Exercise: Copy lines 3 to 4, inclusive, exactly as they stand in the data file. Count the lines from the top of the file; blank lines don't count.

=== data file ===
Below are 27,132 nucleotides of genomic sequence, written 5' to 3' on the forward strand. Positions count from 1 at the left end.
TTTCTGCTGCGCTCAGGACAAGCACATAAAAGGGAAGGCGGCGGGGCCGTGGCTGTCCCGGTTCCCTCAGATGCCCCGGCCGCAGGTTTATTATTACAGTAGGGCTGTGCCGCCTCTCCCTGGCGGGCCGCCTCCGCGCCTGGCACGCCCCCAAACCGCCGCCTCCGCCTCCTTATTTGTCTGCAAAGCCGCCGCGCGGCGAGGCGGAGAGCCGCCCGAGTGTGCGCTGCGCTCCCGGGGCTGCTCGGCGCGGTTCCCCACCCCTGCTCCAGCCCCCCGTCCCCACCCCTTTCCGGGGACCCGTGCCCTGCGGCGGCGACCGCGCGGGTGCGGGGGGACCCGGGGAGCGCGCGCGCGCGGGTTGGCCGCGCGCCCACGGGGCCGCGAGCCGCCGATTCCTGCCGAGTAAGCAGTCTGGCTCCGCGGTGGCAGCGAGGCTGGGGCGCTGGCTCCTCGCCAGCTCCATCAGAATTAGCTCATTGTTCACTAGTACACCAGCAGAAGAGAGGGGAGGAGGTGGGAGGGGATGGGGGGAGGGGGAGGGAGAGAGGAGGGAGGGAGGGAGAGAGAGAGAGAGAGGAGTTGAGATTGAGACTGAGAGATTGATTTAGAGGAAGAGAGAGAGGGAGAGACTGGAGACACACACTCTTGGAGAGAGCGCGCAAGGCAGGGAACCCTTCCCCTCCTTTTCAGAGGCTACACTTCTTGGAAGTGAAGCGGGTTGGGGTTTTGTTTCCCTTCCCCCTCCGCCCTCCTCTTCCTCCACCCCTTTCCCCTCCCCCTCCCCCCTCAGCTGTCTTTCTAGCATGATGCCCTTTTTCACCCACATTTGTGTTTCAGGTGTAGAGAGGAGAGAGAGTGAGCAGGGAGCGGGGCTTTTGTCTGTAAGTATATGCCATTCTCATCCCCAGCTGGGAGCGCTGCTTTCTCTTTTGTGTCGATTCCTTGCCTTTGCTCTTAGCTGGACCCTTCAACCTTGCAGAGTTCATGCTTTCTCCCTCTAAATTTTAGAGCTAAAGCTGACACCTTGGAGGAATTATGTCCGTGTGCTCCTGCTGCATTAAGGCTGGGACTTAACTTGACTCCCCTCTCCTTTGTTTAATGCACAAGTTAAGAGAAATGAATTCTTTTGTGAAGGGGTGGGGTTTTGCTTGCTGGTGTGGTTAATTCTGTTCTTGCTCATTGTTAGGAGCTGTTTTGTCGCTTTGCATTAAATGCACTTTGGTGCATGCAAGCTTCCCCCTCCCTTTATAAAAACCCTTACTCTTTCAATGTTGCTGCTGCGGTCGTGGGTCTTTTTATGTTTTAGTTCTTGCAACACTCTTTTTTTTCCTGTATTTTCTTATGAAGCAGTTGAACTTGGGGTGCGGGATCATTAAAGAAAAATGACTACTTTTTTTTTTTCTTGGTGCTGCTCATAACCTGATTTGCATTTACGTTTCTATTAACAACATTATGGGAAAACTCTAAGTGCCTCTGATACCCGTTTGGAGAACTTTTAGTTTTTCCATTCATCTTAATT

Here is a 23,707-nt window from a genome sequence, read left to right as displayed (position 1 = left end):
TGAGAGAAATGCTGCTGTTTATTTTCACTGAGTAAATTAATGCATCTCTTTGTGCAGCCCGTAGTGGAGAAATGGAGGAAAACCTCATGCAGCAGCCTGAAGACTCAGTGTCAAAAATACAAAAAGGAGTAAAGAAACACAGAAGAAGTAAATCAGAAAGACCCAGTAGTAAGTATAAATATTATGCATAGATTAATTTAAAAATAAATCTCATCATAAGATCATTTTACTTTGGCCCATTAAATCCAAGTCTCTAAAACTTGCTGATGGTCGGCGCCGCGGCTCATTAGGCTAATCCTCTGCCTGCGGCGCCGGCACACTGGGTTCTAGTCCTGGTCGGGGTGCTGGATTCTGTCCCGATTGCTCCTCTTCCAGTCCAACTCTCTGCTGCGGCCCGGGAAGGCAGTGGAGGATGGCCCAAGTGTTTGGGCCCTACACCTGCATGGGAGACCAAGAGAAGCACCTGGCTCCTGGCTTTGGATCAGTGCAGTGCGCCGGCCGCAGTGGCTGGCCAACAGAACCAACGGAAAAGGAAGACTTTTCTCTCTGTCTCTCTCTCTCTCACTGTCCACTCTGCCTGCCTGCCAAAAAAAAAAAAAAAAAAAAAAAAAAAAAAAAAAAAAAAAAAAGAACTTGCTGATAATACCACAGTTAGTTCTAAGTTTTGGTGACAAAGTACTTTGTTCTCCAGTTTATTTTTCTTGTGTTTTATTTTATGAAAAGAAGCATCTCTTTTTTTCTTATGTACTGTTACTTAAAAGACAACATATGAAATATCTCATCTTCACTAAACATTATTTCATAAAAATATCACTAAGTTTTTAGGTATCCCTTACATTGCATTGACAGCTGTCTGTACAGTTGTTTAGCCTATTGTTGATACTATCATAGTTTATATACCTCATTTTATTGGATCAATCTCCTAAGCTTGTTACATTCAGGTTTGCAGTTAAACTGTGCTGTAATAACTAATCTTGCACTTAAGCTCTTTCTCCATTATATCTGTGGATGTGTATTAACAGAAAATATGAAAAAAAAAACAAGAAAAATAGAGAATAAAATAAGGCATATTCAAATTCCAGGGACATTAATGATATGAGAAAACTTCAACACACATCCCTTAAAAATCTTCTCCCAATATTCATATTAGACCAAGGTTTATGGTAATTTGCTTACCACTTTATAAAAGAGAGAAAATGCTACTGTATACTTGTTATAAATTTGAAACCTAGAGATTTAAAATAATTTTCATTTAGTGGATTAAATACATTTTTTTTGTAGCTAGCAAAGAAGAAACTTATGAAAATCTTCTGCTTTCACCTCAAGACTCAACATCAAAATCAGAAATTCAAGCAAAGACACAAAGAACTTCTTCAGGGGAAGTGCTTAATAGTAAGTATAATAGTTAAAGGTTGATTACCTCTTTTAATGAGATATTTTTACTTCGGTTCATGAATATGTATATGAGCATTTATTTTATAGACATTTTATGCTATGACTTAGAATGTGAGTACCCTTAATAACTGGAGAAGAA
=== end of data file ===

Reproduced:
Here is a 23,707-nt window from a genome sequence, read left to right as displayed (position 1 = left end):
TGAGAGAAATGCTGCTGTTTATTTTCACTGAGTAAATTAATGCATCTCTTTGTGCAGCCCGTAGTGGAGAAATGGAGGAAAACCTCATGCAGCAGCCTGAAGACTCAGTGTCAAAAATACAAAAAGGAGTAAAGAAACACAGAAGAAGTAAATCAGAAAGACCCAGTAGTAAGTATAAATATTATGCATAGATTAATTTAAAAATAAATCTCATCATAAGATCATTTTACTTTGGCCCATTAAATCCAAGTCTCTAAAACTTGCTGATGGTCGGCGCCGCGGCTCATTAGGCTAATCCTCTGCCTGCGGCGCCGGCACACTGGGTTCTAGTCCTGGTCGGGGTGCTGGATTCTGTCCCGATTGCTCCTCTTCCAGTCCAACTCTCTGCTGCGGCCCGGGAAGGCAGTGGAGGATGGCCCAAGTGTTTGGGCCCTACACCTGCATGGGAGACCAAGAGAAGCACCTGGCTCCTGGCTTTGGATCAGTGCAGTGCGCCGGCCGCAGTGGCTGGCCAACAGAACCAACGGAAAAGGAAGACTTTTCTCTCTGTCTCTCTCTCTCTCACTGTCCACTCTGCCTGCCTGCCAAAAAAAAAAAAAAAAAAAAAAAAAAAAAAAAAAAAAAAAAAAGAACTTGCTGATAATACCACAGTTAGTTCTAAGTTTTGGTGACAAAGTACTTTGTTCTCCAGTTTATTTTTCTTGTGTTTTATTTTATGAAAAGAAGCATCTCTTTTTTTCTTATGTACTGTTACTTAAAAGACAACATATGAAATATCTCATCTTCACTAAACATTATTTCATAAAAATATCACTAAGTTTTTAGGTATCCCTTACATTGCATTGACAGCTGTCTGTACAGTTGTTTAGCCTATTGTTGATACTATCATAGTTTATATACCTCATTTTATTGGATCAATCTCCTAAGCTTGTTACATTCAGGTTTGCAGTTAAACTGTGCTGTAATAACTAATCTTGCACTTAAGCTCTTTCTCCATTATATCTGTGGATGTGTATTAACAGAAAATATGAAAAAAAAAACAAGAAAAATAGAGAATAAAATAAGGCATATTCAAATTCCAGGGACATTAATGATATGAGAAAACTTCAACACACATCCCTTAAAAATCTTCTCCCAATATTCATATTAGACCAAGGTTTATGGTAATTTGCTTACCACTTTATAAAAGAGAGAAAATGCTACTGTATACTTGTTATAAATTTGAAACCTAGAGATTTAAAATAATTTTCATTTAGTGGATTAAATACATTTTTTTTGTAGCTAGCAAAGAAGAAACTTATGAAAATCTTCTGCTTTCACCTCAAGACTCAACATCAAAATCAGAAATTCAAGCAAAGACACAAAGAACTTCTTCAGGGGAAGTGCTTAATAGTAAGTATAATAGTTAAAGGTTGATTACCTCTTTTAATGAGATATTTTTACTTCGGTTCATGAATATGTATATGAGCATTTATTTTATAGACATTTTATGCTATGACTTAGAATGTGAGTACCCTTAATAACTGGAGAAGAA